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DPP accuses Taiwan government of nuclear intimidation

DPP accuses Taiwan government of nuclear intimidation

TAIPEI (Taiwan News) – The opposition Democratic Progressive Party on Wednesday accused the government of using taxpayers’ money to intimidate the public by threatening power shortages if the fourth nuclear plant was not completed.
The possibility of the shortages was mentioned in a booklet with questions and answers about the nuclear project presented by the Ministry of Economic Affairs on Tuesday. The government wants to hold a national referendum by the end of the year, but the opposition and anti-nuclear campaigners want an immediate and complete halt without a popular vote.
DPP legislative caucus whip Pan Men-an said the MOEA should stop the publication and distribution of its pamphlet, because it was using public money to scare the same public into supporting its nuclear project.
He described the booklet’s claim that there was a risk of power shortages from 2015 if the fourth plant was not completed as ridiculous and a threat. The MOEA also warned that the likelihood of shortages would become even more real beginning in 2018.
DPP lawmakers said the safety record of state-run enterprises was appalling, causing a complete lack of public trust in the Taiwan Power Corporation’s ability to complete the plant in Gongliao, New Taipei City, and to manage it effectively in a country often hit by earthquakes.
An international safety team has taken position at the plant to conduct safety reviews which are expected to last from May at least until October. The referendum is likely to be scheduled during the final two months of the year.
The MOEA denied it was trying to scare the public, saying its prediction of the risk of power shortages was based on an evaluation of the international economic situation and of the phasing out of other nuclear plants.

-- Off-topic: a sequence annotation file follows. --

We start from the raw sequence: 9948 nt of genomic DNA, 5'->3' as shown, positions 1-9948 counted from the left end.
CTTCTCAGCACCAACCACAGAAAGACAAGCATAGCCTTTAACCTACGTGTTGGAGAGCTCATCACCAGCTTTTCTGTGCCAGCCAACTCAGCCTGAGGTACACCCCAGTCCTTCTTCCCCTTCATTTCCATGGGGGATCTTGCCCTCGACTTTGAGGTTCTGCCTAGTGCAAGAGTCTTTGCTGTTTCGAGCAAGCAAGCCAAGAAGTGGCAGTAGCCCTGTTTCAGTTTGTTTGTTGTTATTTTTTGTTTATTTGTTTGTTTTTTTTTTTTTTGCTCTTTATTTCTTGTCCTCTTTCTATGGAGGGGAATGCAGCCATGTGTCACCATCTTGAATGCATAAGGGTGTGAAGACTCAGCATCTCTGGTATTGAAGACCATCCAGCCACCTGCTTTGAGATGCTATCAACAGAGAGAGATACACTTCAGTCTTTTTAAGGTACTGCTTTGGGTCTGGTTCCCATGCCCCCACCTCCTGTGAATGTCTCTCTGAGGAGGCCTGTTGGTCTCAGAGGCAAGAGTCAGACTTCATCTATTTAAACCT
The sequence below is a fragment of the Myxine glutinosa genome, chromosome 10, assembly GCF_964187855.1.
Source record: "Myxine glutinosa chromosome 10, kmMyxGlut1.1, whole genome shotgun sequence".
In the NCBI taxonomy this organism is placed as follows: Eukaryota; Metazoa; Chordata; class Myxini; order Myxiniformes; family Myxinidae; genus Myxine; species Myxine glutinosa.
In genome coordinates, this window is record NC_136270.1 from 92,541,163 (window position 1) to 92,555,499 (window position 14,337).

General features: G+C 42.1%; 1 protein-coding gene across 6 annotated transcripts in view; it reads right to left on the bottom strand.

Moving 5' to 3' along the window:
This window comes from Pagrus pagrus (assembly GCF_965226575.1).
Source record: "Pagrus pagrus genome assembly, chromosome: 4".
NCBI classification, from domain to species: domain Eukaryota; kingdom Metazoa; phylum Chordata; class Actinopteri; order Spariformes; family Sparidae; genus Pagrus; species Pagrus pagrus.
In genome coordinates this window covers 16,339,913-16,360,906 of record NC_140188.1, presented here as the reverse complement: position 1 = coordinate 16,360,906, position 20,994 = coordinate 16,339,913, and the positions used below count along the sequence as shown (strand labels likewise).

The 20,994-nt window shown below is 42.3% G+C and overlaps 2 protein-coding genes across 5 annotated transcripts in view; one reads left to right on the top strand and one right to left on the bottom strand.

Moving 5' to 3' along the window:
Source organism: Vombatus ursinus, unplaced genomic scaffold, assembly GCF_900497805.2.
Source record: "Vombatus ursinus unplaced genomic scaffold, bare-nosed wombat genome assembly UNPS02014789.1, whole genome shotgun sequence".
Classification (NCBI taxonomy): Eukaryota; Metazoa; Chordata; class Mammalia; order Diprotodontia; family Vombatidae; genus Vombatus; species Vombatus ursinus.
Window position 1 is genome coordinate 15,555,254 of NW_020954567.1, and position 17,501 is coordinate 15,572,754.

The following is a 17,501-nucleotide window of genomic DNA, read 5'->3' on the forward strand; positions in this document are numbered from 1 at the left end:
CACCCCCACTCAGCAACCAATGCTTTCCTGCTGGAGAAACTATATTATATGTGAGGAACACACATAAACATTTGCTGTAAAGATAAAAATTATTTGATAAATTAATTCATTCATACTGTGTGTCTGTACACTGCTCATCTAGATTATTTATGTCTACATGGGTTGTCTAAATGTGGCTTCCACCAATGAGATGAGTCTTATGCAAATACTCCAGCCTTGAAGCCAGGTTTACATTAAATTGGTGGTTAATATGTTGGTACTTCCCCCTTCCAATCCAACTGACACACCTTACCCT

Problems with public opposition to the construction of fire-powered plants made it unlikely they would be able to make up for the shortage caused by the falling away of extra nuclear reactors, ministry officials said.
Vice Economics Minister Woody Duh quoted the example of Penghu as a problematic case. Any excess power produced by alternative energy could hardly be transferred out of the islands, while in the event of a shortage, power would have to be supplied from Taiwan’s main island, he said.
Even if Taiwan was filled with wind power stations with the necessary network to distribute the electricity, it would still not be enough to make up for the loss of nuclear energy in the event the fourth plant was not completed, according to Duh.
Ruling Kuomintang lawmaker Lai Shyh-bao said the figures quoted by the MOEA were on the optimistic side because even the fourth nuclear plant was approved by the referendum, it would not be ready to produce power in 2015.
Taipower also came under fire Wednesday for the alleged spending of 60 percent of a nuclear energy-related fund on food.
DPP lawmaker Ho Hsin-chun said that out of a 2012 budget of more than NT$70 million (US$2.3 million) for an awareness campaign about the storage of low-radioactive nuclear waste, 60 percent of the amount that had already been spent had found its way to restaurant meals, presents and excursions. According to the data, it was enough for a company official to just discuss low-radioactive waste with somebody else to run up bills of NT$10,000 (US$335) or NT$20,000, she said.
A Taipower official said the company was in charge of managing the two locations chosen by the government for the eventual storage of the waste, Tajen in Taitung County and the island of Wuchiu near Kinmen. Because no dates had yet been fixed for local referenda, Taipower could use the fund on relevant events, the official said, adding that the amounts of money spent were much lower than what Ho suggested.